What I am proposing is not an integration – yet – of these drivers, sex and violence. Where I am going with this, what I would establish is simply a second line of inquiry, with violence as the driver, with our security as the prime motivator of our behaviours directly, before we ever start to worry about reproducing ourselves. Sex is a distraction to this conversation. I think the violence we trade in all through our lives, beginning long before sexual maturity, is causative of much of our behaviour. A simple thing to remember as a backdrop to all this sort of knowledge is that our most formative time is something like a decade before our breeding time, and that every year we are less teachable than the year before. Sex, reproduction, the new First Cause, is almost an afterthought in a human life in real time, despite the way we’ve been thinking about it.

It’s a misdirection, a major component of the protection around our unconscious behaviours. We would notice a large, empty spot in our awareness if we didn’t explain it to ourselves somehow, and security works best in layers. Meaning, if we are going to manage not to see the prevalence and function of violence and abuse in our lives, we need theories within theories, feints within feints. Somebody, some number of these clever devil-apes are going to see through the first level or two of bullshit.

If we’re alive, if we have a minute to think about sex, then we have looked after the security aspect for the time being, and our attention can afford to go to sexual matters, human conflicts, attempts to make sure your kids are yours, and those concerns require their own complexity, competing memes and useful fictions – I’ve been saying ‘mimic memes,’ but I’ve been hearing ‘useful fiction’ from some science types – which would seem to be protecting some basic truth, so we think some basic sexual truth must be the end, the final answer or the First Cause. Alas, no, that underlying mimic meme is my opening, only an injunction to that effect – sex is the end! Go no further! Freud is the guy Dylan was talking about in Positively 4th. Street: the one who tries to hide what he don’t know to begin with. You’ve got a big, hostile world to deal with before you worry about mating with your mother; there’s still that little matter of your father, for starters. Were the two things supposed to be connected?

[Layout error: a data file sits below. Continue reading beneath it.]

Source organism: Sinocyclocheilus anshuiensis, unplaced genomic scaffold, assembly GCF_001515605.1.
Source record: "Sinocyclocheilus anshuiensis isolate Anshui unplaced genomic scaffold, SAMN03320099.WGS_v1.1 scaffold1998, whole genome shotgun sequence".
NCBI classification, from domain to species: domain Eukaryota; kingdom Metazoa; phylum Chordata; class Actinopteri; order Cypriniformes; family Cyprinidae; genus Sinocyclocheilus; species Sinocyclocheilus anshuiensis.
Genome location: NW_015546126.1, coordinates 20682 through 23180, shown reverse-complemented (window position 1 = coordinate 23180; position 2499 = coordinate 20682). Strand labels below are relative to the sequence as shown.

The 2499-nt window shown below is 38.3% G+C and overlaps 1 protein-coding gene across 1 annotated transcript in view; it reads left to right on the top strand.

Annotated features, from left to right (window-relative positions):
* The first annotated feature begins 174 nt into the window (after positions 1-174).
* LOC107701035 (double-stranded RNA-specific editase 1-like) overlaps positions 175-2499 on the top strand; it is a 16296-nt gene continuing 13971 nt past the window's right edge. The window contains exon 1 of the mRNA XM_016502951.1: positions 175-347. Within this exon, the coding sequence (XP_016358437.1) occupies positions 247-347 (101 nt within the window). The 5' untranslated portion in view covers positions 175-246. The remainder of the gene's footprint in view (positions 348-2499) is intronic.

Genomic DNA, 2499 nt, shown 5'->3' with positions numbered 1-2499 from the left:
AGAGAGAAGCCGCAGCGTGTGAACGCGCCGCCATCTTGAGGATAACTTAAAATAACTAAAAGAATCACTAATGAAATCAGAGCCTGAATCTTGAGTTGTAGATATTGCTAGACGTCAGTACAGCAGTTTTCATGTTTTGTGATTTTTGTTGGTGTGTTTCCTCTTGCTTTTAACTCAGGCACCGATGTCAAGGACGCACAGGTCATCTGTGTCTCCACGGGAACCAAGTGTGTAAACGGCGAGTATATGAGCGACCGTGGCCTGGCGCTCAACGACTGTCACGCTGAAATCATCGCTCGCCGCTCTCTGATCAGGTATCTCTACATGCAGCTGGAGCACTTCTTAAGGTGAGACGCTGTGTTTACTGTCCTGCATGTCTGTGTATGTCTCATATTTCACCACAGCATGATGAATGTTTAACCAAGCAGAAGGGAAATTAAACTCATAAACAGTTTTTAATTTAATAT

Hmm. Maybe it was us, not Sigmund. Can someone weigh in? Did he write as much about killing Dad as about fucking Mom and it’s all his interpreters since, or just my high school psych teacher between him and I that were the sex-obsessed ones? Doesn’t matter, the point is how people generally think, not just one person.

Lay literature never questions punishments, rewards, or deterrents, never seems to wonder what those things are. They are tools, a sort of selective pressure in evolution talk, they are a force for us to use in whatever direction we please – but this is only half of the story. Unwanted consequences have their own consequences, pain and abuse have their own consequences, and not only when administered at illegal doses, either. And it all goes to one direction.

Those consequences, those are not an unfortunate accident, and not some aberration to “normal” human development, they pretty much are human development, in the sense of development that is specific to us. I have been pondering this puzzle for a long, long time and it’s only very recently that I’ve seen more than the empirical evidence for the developmental power of abuse, but also the self-driving function it has, the dynamic explanation. It’s not always true that what doesn’t kill you makes you stronger – but it’s more often true that what doesn’t kill you makes you wish you were stronger. That is the function of abuse. If you didn’t like to fight before, maybe now you do.